To execute SCIM, you usually can just execute (but see below):
It is common to start SCIM as a daemon, so that you can use your computer/terminal while SCIM is working. That is, the normal case is to execute:
As above, it is a common practice to put this command into some script file instead of executing it explicitely. As above, usual places are ~/.xinitrc (after environment variables and before DE/WM), /etc/profile (after environment variables) or ~/.config/openbox/autostart.sh (after environment variables and possibly after some sleep command).
Note for GNOME
In case you use GNOME as DE, the command above seems not to work as expected. Instead, you have to execute the following:
scim -f x11 -c simple -d
If you want SCIM to start automatically at startup, go to System > Preferences > Session and create a new command with the line above.
Note: If you use the line scim -f socket -c socket -d instead, the configuration of your SCIM will be unmodifiable.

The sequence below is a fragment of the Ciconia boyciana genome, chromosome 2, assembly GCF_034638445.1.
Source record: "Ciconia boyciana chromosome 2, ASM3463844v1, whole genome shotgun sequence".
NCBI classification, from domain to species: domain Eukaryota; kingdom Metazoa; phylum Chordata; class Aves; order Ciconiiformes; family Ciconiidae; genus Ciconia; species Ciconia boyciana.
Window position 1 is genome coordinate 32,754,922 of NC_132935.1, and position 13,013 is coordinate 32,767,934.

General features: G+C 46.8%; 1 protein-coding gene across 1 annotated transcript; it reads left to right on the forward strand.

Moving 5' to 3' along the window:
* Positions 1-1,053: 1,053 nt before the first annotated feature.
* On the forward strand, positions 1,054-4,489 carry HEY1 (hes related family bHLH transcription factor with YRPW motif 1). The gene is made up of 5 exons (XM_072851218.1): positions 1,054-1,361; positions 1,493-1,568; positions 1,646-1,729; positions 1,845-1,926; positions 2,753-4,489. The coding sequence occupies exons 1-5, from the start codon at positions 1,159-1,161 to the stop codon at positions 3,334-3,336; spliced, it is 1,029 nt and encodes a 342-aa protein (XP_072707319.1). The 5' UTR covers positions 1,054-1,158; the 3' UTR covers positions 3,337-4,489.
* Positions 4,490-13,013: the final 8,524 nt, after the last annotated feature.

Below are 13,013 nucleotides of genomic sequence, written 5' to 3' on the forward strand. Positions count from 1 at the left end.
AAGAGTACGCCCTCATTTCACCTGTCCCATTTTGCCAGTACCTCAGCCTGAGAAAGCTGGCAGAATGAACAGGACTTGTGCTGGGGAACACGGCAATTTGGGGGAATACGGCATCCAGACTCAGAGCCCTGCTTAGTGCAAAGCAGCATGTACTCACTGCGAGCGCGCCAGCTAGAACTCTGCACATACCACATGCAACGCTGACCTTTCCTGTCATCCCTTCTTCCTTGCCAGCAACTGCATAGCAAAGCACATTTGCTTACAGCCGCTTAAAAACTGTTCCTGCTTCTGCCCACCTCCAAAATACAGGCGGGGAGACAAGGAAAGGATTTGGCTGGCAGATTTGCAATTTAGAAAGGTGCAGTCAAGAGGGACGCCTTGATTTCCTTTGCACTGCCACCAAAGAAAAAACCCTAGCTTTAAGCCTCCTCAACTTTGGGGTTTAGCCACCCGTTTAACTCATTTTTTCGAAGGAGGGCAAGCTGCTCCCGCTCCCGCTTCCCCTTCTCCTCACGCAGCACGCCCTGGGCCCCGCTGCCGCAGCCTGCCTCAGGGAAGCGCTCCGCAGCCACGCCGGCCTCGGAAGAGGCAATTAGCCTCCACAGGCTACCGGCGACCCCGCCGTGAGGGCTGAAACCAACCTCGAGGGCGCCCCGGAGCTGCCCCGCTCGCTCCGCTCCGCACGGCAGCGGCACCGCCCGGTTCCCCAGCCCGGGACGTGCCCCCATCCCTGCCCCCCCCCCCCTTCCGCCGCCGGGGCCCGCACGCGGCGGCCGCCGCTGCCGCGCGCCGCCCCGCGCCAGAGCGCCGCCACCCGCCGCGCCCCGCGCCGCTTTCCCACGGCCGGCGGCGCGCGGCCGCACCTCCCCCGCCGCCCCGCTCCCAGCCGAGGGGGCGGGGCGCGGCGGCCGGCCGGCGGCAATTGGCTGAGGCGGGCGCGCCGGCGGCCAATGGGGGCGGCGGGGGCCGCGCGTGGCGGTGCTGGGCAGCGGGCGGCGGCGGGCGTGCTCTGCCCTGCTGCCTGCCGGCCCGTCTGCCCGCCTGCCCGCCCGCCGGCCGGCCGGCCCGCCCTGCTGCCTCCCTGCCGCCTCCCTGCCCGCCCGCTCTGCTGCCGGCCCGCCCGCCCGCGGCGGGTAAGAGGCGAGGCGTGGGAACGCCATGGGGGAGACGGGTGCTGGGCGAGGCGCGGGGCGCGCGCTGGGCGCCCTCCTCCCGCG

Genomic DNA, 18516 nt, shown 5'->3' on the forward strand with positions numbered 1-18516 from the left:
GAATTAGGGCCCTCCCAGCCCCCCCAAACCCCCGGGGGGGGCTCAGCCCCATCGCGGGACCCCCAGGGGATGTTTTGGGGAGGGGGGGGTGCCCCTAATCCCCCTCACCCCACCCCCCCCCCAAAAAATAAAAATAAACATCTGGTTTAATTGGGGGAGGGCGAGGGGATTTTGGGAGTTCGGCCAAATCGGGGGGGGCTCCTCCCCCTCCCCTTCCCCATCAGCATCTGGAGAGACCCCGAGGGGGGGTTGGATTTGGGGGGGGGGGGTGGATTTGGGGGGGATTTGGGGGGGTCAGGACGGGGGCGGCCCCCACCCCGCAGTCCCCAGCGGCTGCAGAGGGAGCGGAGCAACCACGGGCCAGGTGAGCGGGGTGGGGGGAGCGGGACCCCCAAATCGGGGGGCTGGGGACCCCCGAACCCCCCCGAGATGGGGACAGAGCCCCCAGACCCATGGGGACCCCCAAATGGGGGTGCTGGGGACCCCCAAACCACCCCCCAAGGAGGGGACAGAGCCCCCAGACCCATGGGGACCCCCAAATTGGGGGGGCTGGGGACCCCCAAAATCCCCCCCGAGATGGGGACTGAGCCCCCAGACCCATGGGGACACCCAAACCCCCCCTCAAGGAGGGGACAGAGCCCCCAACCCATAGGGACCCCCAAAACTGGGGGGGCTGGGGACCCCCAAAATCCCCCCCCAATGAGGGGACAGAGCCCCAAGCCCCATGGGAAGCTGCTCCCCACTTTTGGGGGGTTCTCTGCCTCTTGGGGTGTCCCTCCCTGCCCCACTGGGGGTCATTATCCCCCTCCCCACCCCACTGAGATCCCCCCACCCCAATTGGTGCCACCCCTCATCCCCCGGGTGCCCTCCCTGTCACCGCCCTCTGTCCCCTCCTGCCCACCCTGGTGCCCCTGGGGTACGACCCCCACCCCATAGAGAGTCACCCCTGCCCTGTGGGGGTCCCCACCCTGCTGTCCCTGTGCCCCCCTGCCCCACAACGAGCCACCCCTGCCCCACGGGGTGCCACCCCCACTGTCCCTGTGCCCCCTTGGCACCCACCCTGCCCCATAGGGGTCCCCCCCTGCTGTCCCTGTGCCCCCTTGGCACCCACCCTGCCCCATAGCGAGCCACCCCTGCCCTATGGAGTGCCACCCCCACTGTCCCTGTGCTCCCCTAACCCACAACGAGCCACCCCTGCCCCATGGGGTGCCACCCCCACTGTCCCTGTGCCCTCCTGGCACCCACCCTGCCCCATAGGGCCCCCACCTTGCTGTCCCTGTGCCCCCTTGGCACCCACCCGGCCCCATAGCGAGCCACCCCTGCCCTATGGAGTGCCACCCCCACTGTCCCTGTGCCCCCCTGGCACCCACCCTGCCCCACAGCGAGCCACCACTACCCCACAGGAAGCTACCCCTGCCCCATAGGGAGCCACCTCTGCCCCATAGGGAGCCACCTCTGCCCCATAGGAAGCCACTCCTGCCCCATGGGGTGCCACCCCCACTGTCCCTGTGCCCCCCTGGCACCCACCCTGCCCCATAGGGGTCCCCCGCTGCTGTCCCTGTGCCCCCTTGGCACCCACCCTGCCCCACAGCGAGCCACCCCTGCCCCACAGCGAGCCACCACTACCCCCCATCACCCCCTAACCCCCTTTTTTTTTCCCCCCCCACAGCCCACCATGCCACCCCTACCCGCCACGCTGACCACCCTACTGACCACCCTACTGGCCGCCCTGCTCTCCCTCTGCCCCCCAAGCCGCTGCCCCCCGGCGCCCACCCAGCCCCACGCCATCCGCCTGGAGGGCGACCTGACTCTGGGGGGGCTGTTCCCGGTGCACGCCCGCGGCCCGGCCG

Note for KDE
In case you use KDE as a DE, the command above seems not to work as expected. Instead, you have to execute the following:
scim -f socket -c socket -d
You can also apply following optional steps:
1. Install skim from the AUR.
2. Start SKIM, right click on the system tray icon and click 'Configure'
3. Under Frontend > X Window, tick the checkbox for "Start skim automatically when KDE starts"
4. Logout and restart X server (ctrl+alt+del), then login again
In any application, press ctrl+space to activate the input window.